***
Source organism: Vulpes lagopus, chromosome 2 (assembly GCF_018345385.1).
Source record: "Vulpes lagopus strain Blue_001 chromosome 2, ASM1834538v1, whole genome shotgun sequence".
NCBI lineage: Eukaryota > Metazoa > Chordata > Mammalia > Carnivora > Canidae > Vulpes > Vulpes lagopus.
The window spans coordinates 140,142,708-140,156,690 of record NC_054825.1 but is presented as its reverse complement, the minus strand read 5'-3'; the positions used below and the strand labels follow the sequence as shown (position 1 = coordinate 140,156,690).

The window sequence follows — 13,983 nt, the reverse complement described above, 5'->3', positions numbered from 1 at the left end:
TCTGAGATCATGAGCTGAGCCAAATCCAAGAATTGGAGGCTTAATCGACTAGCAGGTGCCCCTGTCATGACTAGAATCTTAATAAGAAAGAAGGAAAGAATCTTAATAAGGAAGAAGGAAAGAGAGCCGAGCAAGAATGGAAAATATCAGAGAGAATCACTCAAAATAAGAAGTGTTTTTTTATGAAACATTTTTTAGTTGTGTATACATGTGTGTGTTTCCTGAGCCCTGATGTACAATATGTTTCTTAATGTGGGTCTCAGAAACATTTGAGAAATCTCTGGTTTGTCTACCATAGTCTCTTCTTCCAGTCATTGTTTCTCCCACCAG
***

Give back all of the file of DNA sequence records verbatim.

Source organism: Vulpes lagopus, chromosome 2 (assembly GCF_018345385.1).
Source record: "Vulpes lagopus strain Blue_001 chromosome 2, ASM1834538v1, whole genome shotgun sequence".
NCBI lineage: Eukaryota > Metazoa > Chordata > Mammalia > Carnivora > Canidae > Vulpes > Vulpes lagopus.
The window spans coordinates 140,142,708-140,156,690 of record NC_054825.1 but is presented as its reverse complement, the minus strand read 5'-3'; the positions used below and the strand labels follow the sequence as shown (position 1 = coordinate 140,156,690).

The window sequence follows — 13,983 nt, the reverse complement described above, 5'->3', positions numbered from 1 at the left end:
TCTGAGATCATGAGCTGAGCCAAATCCAAGAATTGGAGGCTTAATCGACTAGCAGGTGCCCCTGTCATGACTAGAATCTTAATAAGAAAGAAGGAAAGAATCTTAATAAGGAAGAAGGAAAGAGAGCCGAGCAAGAATGGAAAATATCAGAGAGAATCACTCAAAATAAGAAGTGTTTTTTTATGAAACATTTTTTAGTTGTGTATACATGTGTGTGTTTCCTGAGCCCTGATGTACAATATGTTTCTTAATGTGGGTCTCAGAAACATTTGAGAAATCTCTGGTTTGTCTACCATAGTCTCTTCTTCCAGTCATTGTTTCTCCCACCAG